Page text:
Bristol Old Vic is currently coming to the end of its run of a new production of Arthur Miller’s classic play The Crucible, a dramatisation of the Salem witch trials that occurred in New England towards the end of the 17th century. Directed by Tom Morris, famous for War Horse, this is a solid production, with excellent performances from both Dean Lennox Kelly and Neve McIntosh as John and Elizabeth Proctor.
First performed in January 1953, The Crucible has long been considered a consummate expression of anti-McCarthyism – a thinly–veiled allegory of the communist “witch hunts” that soured America during the post-war period. And it’s fitting that at this time of year our thoughts should turn to witch hunts once again.
In 1605, Guy Fawkes was discovered in a cellar in the Houses of Parliament, checking on the gunpowder kegs that had been left there ready to unpleasantly surprise the King, James I. Although Fawkes wasn’t the ringleader, he was caught redhanded; and although torture was technically illegal at the time, King James provided special written authority to proceed with tortures ranging from the “most gentle” to the “worst”.
After days of undisclosed agony, Fawkes confessed, leading to the pursuit and incidental death of Robert Catesby, the actual ringleader. Fawkes, along with some others, was sentenced to be hung, drawn and quartered.
Fawkes was considered fortunate to break his neck during the hanging and so was dead prior to being disembowelled. But for 400 years, Britons have felt it incumbent upon themselves, once a year, to burn effigies of Fawkes on bonfires, with or without an attendant chorus of fireworks.
Penny for the Guy
When I was a child – back in the 1980s – the “penny for the Guy” tradition was commonplace. For those who don’t know, this meant stuffing a set of old clothes with screwed up newspaper and rags until it resembled a human form. In the run-up to Bonfire Night, the “Guy” would be wheeled about on a small, home-made cart or other contraption by children asking for a “penny”. Finally, poor Guy would go up in flames. Again. And again.
The annual bonfires survive, but in recent years, the tradition of the “Guy” seems almost entirely to have died out. It’s difficult to pinpoint the reason why. It would be easy to blame video games and social media for its loss of appeal, but the enduring popularity of Bonfire Night and, increasingly, Halloween suggests there is still an appetite for similar traditions.
But Bonfire Night and Halloween are linked by more than just calendrical proximity. The Gunpowder Plot occurred against a background of religious persecution, suspected witchcraft, and plague. Protestant King James was highly preoccupied by both religion and witchcraft, and was the author of – amongst other writings – Daemonologie, which might be described as a treatise on witch-hunting. James’s personal writings frequently equated Catholicism with satanism, and in some parts of the country effigies of the Pope and Satan have traditionally been burned along with the Guy.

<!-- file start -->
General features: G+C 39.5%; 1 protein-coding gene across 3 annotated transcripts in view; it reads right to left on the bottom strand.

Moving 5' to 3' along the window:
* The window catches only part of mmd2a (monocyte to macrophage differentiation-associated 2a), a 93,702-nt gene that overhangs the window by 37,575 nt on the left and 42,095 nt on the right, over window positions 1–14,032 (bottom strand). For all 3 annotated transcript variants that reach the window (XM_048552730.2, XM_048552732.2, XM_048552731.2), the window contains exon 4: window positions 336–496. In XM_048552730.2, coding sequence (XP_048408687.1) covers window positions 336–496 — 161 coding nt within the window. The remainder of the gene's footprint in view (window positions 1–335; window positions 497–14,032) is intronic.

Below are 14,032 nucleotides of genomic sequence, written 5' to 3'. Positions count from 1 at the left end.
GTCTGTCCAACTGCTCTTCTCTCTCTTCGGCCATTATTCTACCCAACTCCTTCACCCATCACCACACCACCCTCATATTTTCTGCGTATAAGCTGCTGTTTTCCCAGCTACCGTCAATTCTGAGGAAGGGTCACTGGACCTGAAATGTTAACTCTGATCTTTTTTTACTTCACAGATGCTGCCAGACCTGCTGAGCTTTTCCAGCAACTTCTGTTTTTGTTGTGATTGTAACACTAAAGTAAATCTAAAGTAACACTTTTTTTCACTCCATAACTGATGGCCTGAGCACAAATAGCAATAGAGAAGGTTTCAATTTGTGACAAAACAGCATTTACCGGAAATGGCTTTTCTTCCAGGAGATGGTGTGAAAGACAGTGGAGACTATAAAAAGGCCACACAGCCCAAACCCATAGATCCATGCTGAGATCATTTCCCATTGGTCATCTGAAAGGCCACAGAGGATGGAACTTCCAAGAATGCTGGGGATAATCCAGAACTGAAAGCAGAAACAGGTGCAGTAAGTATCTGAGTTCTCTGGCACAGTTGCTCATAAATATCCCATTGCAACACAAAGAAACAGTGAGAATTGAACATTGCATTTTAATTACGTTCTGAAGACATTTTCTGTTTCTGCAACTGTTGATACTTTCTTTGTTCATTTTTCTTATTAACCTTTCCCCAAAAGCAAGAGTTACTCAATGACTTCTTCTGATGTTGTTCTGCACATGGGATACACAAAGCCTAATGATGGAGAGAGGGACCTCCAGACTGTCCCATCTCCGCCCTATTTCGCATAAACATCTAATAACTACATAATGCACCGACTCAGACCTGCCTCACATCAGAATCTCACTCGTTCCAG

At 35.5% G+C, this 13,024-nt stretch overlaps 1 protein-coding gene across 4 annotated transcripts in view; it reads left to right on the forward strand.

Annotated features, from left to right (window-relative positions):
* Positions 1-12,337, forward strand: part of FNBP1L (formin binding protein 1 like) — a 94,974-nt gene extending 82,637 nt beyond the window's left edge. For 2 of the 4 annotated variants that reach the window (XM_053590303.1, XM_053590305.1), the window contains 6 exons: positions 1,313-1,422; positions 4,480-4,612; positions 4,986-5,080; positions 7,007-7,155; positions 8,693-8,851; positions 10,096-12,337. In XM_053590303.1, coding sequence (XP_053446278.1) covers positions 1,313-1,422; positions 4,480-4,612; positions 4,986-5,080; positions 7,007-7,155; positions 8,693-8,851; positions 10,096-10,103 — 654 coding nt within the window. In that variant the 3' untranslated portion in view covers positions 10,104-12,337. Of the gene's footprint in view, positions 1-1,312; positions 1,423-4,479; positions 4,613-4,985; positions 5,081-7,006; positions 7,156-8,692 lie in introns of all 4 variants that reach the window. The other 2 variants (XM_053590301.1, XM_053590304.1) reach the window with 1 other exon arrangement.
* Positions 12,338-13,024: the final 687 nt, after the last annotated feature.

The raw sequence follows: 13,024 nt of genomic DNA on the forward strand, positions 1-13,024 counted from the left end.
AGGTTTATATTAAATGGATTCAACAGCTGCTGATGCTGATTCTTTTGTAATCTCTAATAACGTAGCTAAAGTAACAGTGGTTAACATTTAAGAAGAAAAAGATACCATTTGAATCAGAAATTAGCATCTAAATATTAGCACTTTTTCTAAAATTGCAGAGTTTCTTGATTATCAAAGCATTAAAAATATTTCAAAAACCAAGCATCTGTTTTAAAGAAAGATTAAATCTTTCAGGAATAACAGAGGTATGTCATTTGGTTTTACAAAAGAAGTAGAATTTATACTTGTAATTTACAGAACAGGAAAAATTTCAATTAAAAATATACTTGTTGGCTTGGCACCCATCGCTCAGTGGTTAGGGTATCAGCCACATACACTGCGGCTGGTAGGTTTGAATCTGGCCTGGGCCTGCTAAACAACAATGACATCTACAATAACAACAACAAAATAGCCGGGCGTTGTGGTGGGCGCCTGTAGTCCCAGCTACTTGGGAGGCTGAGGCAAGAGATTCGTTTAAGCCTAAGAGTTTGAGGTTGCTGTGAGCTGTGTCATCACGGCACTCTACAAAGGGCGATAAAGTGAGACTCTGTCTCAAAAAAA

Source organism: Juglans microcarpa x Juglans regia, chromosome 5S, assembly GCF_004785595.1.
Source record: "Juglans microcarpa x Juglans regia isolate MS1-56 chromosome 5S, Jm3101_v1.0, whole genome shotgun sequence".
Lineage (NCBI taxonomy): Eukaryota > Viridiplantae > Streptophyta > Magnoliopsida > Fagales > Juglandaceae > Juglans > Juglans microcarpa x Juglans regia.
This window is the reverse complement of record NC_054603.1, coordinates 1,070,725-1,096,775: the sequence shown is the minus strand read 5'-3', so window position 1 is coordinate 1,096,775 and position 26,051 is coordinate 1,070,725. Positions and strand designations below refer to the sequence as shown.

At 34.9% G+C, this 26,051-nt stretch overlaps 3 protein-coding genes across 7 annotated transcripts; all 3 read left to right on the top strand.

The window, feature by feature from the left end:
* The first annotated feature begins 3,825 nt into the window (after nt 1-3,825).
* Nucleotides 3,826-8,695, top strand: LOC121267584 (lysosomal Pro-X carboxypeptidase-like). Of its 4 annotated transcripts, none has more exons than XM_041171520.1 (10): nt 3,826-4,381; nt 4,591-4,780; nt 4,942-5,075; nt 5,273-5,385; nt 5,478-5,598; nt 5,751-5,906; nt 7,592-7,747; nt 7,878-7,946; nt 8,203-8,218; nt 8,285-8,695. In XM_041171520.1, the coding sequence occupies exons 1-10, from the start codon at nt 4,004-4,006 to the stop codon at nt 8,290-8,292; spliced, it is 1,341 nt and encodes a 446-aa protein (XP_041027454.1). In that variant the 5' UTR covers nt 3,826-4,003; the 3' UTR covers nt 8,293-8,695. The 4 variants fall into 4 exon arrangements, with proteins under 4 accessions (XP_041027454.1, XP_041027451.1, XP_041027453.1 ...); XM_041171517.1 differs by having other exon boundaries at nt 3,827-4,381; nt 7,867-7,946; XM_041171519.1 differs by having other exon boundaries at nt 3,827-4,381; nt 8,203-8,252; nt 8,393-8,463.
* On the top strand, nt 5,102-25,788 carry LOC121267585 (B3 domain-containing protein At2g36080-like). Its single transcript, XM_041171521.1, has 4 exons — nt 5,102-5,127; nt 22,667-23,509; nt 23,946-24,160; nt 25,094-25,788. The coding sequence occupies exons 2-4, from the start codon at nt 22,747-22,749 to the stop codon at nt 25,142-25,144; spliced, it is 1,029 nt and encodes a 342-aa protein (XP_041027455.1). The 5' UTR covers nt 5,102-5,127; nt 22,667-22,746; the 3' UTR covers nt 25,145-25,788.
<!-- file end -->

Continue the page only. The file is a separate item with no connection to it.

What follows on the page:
To put it into context, The Gunpowder Plot took place in 1605; Macbeth was written in 1606; the King James Bible appeared in 1611; and the famous Pendle witch trials in 1612. Guy Fawkes not only represented treason, but also Catholicism and, by implication, devil worship. It’s not difficult to perceive a link between Halloween’s outing of witches and warlocks and, a few days later, the ritual burning of satanic evil. Bonfire Night represented a purging of all society’s ills – a sort of mob bloodletting.
Exorcising our demons
Which brings us back to The Crucible. Miller wrote the play at the time of the Rosenberg trial – the couple notoriously executed for passing atomic secrets to the Soviets; colluding with the devil himself. It’s very easy to draw parallels between Guy Fawkes and the Rosenbergs. All were executed, in spectacular and public fashion, for the crime of treason. All have been somewhat cast as scapegoats. And all their stories were played out against a backdrop rich with the tapestries of witch-hunting, as fearful societies attempted to exorcise their figurative demons.
But within the text of The Crucible, there is nothing to suggest we are reading a critique of anticommunism. If we were to confine our understanding to the play itself, rather than the secondary commentaries that have tended to dominate our understanding, we would find that the true source of both the witchcraft and the accusations (and, by extension, the hangings) are pubescent and pre-pubescent girls.
Led by Abigail Williams (played superbly in the BOV production by Rona Morison), these uncannily powerful girl-children hold the locus of control entirely. Uncomfortably, everything pivots on pubertal female sexual desire and revenge. What we are left with, in the end, is a play where the source of the “evil” comes not from Big Government but from small children: specifically, pubescent girls with more or less explicit sexual intent.
This renders the play far less digestible than a one-size fits all commentary on McCarthyism. And that this has been so consistently sidestepped by commentators should give us room for pause, since the scapegoat mechanisms of witch hunts are situated precisely in our reluctant inability to see ourselves. We prefer instead to project that which makes us uncomfortable onto another, sacrificial victim. It’s much easier to point the finger knowingly at McCarthyists or “ignorant” villagers than to dwell on some of the very complex issues raised by Miller’s play, issues that still have the power to trouble us in 2015, just as they did in 1953 and in 1605.
Penny for the Guy, anyone?
Victoria Anderson is Visiting Researcher in Cultural Studies, Cardiff University.
This article was originally published on The Conversation.